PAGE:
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Honors Thesis Archive

Author Amanda Jane Hicks
Title Is Rac1 Glutathionylated in Intact Cells?
Department Biochemistry/Molecular Biology
Advisor Margaret Goodman
Year 2006
Honors Departmental Honors
Full Text View Thesis (133 KB)
Abstract Rac1 is a member of the Ras superfamily and Rho subfamily of small GTP-binding proteins or GTPases. It functions as a molecular switch, cycling between an active (GTP-bound) and inactive (GDP-bound) conformation, to regulate diverse physiological processes within mammalian cells. Active Rac1 signals to downstream effectors to control cellular processes such as membrane ruffling. While the downstream signaling pathways that lead to Rac1 mediated events are reasonably well understood, the upstream events that regulate Rac1 are not well characterized.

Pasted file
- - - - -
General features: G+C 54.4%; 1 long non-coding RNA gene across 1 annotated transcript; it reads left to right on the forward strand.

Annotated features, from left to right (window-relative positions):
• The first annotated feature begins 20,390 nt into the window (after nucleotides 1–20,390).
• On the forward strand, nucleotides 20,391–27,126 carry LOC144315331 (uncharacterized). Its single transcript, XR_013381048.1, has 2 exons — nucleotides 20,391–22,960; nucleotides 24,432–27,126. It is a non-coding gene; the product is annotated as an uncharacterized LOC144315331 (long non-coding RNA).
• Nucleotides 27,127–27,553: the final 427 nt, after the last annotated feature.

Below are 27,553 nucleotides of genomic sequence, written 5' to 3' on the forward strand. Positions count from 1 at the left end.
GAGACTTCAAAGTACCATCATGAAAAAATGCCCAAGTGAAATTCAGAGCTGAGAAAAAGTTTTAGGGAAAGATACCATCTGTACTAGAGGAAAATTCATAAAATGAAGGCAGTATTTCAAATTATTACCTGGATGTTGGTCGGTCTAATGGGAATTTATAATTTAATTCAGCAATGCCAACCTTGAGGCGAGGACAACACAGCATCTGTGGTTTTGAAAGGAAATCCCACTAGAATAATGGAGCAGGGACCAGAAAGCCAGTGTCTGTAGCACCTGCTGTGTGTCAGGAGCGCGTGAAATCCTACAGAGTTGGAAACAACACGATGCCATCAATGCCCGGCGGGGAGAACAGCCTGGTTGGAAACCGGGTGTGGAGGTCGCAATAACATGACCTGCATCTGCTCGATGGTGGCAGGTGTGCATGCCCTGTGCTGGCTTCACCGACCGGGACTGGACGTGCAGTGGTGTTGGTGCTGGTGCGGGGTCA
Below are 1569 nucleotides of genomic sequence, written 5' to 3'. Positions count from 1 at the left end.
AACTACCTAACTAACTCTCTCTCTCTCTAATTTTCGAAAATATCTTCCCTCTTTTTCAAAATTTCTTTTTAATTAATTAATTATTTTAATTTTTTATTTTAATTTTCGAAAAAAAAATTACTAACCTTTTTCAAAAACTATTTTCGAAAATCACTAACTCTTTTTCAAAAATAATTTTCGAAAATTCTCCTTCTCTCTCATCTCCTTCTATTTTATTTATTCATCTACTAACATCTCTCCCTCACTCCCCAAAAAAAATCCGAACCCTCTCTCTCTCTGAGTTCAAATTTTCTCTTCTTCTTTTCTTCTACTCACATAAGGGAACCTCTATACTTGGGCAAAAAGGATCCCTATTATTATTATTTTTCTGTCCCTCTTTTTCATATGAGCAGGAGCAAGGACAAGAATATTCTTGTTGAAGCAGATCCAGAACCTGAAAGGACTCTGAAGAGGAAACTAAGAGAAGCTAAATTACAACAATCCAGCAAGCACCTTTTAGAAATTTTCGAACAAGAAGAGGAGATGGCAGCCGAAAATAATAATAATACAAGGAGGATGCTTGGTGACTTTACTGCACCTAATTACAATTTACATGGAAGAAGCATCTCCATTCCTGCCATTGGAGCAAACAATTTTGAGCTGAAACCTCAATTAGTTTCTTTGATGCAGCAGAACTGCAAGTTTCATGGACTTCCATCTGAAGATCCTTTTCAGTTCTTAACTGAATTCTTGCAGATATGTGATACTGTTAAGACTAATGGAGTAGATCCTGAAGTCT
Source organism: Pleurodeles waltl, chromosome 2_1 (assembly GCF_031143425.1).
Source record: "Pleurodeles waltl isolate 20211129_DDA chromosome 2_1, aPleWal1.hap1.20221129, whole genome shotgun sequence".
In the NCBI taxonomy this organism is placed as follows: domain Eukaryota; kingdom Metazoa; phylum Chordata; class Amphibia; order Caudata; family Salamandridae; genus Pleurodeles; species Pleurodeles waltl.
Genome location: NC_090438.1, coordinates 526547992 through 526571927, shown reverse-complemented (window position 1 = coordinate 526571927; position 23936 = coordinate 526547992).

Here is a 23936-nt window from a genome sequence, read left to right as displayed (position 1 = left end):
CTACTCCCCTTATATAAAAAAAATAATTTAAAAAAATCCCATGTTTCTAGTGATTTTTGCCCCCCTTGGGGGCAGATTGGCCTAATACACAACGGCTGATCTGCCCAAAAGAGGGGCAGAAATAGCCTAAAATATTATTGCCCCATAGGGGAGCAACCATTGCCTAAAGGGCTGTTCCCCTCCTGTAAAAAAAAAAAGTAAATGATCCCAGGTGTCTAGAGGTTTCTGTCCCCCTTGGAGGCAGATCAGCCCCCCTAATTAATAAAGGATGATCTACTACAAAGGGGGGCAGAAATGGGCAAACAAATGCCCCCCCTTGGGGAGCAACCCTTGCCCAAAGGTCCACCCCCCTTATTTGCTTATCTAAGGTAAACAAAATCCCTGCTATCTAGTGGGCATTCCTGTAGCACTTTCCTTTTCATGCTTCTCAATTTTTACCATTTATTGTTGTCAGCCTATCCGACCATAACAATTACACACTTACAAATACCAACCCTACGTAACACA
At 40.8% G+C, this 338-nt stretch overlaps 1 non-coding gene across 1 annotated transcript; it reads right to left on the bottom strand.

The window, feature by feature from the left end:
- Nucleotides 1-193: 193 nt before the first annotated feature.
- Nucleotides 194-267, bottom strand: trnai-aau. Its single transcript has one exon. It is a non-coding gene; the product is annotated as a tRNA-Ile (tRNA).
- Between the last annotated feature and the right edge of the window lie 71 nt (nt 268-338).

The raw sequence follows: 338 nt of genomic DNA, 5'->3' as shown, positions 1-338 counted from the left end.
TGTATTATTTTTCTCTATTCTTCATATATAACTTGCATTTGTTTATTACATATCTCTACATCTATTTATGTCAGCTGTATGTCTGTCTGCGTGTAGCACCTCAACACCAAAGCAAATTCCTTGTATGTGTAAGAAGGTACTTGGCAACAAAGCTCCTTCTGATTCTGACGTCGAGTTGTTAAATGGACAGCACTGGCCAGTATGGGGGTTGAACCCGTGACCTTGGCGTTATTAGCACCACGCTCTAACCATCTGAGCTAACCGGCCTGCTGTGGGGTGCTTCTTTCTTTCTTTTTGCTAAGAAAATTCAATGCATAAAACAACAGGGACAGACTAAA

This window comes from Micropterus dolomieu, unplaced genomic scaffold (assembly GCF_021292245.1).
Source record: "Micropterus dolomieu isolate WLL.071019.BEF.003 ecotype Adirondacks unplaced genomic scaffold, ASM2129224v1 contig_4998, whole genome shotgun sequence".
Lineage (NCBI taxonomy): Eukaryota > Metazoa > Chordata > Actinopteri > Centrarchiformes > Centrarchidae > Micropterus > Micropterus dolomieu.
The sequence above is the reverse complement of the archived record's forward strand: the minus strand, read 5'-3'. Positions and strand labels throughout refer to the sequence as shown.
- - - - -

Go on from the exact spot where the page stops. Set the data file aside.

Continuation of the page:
The goal of this study is to determine if Rac1 is post-translationally glutathionylated. Glutathione (GSH) is a tripeptide consisting of glutamate, cysteine, and glycine with a free thiol. Glutathionylation is the addition of glutathione to a target protein, via a disulfide bond. Recent studies have shown that Angiotensin II induces the glutathionylation of Ras, which affects its activity. These studies are designed to determine if the Ras-related GTPase, Rac1, is glutathionylated.

NIH 3T3 cells were metabolically labeled with [35S]-cysteine to determine if Rac1 is glutathionylated in intact cells. Western Blot and fluorograph analysis revealed that diamide, a chemical that forces the formation of disulfide bonds, can increase the amount of glutathionylated FLAG-epitope tagged Rac1. Preliminary studies indicate that under such conditions, Rac1 is modified by [35S]-cysteine in a DTT reversible manner. Future studies will focus on utilizing physiological stimuli to promote and assess reversible glutathionylation of Rac1 in intact cells.

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